Cookies and Related Technologies

This site uses cookies and similar technologies to personalize content, measure traffic patterns, control security, track use and access of information on this site, and provide interest-based messages and advertising. Users can manage and block the use of cookies through their browser. Disabling or blocking certain cookies may limit the functionality of this site.

Do Not Track

This site currently does not respond to Do Not Track signals.


Pearson uses appropriate physical, administrative and technical security measures to protect personal information from unauthorized access, use and disclosure.


This site is not directed to children under the age of 13.


Pearson may send or direct marketing communications to users, provided that

  • Pearson will not use personal information collected or processed as a K-12 school service provider for the purpose of directed or targeted advertising.
  • Such marketing is consistent with applicable law and Pearson's legal obligations.
  • Pearson will not knowingly direct or send marketing communications to an individual who has expressed a preference not to receive marketing.
  • Where required by applicable law, express or implied consent to marketing exists and has not been withdrawn.

Pearson may provide personal information to a third party service provider on a restricted basis to provide marketing solely on behalf of Pearson or an affiliate or customer for whom Pearson is a service provider. Marketing preferences may be changed at any time.

Correcting/Updating Personal Information

If a user's personally identifiable information changes (such as your postal address or email address), we provide a way to correct or update that user's personal data provided to us. This can be done on the Account page. If a user no longer desires our service and desires to delete his or her account, please contact us at customer-service@informit.com and we will process the deletion of a user's account.


Users can always make an informed choice as to whether they should proceed with certain services offered by InformIT. If you choose to remove yourself from our mailing list(s) simply visit the following page and uncheck any communication you no longer want to receive: www.informit.com/u.aspx.

Sale of Personal Information

Pearson does not rent or sell personal information in exchange for any payment of money.

While Pearson does not sell personal information, as defined in Nevada law, Nevada residents may email a request for no sale of their personal information to NevadaDesignatedRequest@pearson.com.

Supplemental Privacy Statement for California Residents

California residents should read our Supplemental privacy statement for California residents in conjunction with this Privacy Notice. The Supplemental privacy statement for California residents explains Pearson's commitment to comply with California law and applies to personal information of California residents collected in connection with this site and the Services.

Sharing and Disclosure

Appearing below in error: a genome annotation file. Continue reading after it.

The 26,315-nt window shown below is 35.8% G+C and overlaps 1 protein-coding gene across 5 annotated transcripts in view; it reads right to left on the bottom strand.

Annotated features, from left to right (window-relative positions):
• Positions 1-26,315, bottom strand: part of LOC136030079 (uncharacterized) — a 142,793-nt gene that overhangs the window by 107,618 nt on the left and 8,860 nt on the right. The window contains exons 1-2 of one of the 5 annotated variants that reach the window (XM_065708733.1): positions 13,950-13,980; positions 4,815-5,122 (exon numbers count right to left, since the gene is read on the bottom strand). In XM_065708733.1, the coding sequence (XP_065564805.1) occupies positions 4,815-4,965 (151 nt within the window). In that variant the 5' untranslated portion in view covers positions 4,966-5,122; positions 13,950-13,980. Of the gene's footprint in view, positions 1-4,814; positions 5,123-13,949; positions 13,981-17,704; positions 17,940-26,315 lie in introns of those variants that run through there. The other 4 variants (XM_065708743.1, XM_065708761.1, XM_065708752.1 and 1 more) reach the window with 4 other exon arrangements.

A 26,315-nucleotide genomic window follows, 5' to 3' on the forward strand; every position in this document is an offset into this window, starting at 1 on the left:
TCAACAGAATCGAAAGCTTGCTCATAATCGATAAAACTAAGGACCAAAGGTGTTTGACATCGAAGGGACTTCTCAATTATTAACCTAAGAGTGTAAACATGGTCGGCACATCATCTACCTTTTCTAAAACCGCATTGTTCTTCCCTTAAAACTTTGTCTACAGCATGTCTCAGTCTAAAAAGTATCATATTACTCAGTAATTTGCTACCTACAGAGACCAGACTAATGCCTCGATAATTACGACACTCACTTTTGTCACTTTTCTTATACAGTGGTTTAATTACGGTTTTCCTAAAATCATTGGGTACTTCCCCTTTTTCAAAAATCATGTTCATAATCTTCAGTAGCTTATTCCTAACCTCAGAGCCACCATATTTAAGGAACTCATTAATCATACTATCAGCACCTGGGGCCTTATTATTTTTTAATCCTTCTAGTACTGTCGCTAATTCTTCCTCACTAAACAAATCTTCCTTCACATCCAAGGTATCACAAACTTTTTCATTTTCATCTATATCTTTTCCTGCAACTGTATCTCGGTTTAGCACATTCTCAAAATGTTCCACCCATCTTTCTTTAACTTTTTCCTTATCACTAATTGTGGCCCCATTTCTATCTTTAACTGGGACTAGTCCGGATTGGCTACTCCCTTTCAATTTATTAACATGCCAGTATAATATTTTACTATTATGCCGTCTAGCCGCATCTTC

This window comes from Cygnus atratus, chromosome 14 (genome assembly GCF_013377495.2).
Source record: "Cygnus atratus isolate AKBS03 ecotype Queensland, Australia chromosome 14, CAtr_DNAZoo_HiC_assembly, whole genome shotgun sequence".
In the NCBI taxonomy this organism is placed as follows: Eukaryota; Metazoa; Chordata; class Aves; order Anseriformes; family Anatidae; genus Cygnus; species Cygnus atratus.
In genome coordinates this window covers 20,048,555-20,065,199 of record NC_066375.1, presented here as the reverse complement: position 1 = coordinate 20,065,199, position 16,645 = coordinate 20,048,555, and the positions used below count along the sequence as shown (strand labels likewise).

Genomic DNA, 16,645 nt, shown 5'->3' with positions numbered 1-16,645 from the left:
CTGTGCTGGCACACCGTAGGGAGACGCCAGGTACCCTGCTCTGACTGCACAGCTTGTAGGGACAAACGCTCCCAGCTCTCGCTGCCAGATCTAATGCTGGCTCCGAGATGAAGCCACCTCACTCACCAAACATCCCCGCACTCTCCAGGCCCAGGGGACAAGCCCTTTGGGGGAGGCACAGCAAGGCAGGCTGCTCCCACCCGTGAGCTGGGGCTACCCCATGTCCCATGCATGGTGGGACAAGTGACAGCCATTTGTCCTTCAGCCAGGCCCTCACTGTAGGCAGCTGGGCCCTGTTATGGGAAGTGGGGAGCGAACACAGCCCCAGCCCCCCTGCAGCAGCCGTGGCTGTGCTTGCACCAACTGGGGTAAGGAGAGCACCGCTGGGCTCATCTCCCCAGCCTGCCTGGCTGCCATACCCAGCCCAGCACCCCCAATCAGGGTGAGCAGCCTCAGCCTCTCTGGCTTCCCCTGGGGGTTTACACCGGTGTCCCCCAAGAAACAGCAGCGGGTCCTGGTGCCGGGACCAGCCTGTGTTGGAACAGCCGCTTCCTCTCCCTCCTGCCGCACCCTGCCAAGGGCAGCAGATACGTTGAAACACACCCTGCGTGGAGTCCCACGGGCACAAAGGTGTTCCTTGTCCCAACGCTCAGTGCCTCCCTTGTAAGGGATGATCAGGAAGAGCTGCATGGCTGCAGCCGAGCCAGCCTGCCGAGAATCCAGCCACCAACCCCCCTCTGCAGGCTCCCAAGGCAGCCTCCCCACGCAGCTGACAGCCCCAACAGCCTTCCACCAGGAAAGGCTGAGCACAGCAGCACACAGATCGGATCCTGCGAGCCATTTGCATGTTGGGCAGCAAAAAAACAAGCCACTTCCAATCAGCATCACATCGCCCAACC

Pearson may disclose personal information, as follows:

  • As required by law.
  • With the consent of the individual (or their parent, if the individual is a minor)
  • In response to a subpoena, court order or legal process, to the extent permitted or required by law
  • To protect the security and safety of individuals, data, assets and systems, consistent with applicable law
  • In connection the sale, joint venture or other transfer of some or all of its company or assets, subject to the provisions of this Privacy Notice
  • To investigate or address actual or suspected fraud or other illegal activities
  • To exercise its legal rights, including enforcement of the Terms of Use for this site or another contract
  • To affiliated Pearson companies and other companies and organizations who perform work for Pearson and are obligated to protect the privacy of personal information consistent with this Privacy Notice
  • To a school, organization, company or government agency, where Pearson collects or processes the personal information in a school setting or on behalf of such organization, company or government agency.


This web site contains links to other sites. Please be aware that we are not responsible for the privacy practices of such other sites. We encourage our users to be aware when they leave our site and to read the privacy statements of each and every web site that collects Personal Information. This privacy statement applies solely to information collected by this web site.

Requests and Contact

Please contact us about this Privacy Notice or if you have any requests or questions relating to the privacy of your personal information.

Changes to this Privacy Notice

We may revise this Privacy Notice through an updated posting. We will identify the effective date of the revision in the posting. Often, updates are made to provide greater clarity or to comply with changes in regulatory requirements. If the updates involve material changes to the collection, protection, use or disclosure of Personal Information, Pearson will provide notice of the change through a conspicuous notice on this site or other appropriate way. Continued use of the site after the effective date of a posted revision evidences acceptance. Please contact us if you have questions or concerns about the Privacy Notice or any objection to any revisions.

Last Update: November 17, 2020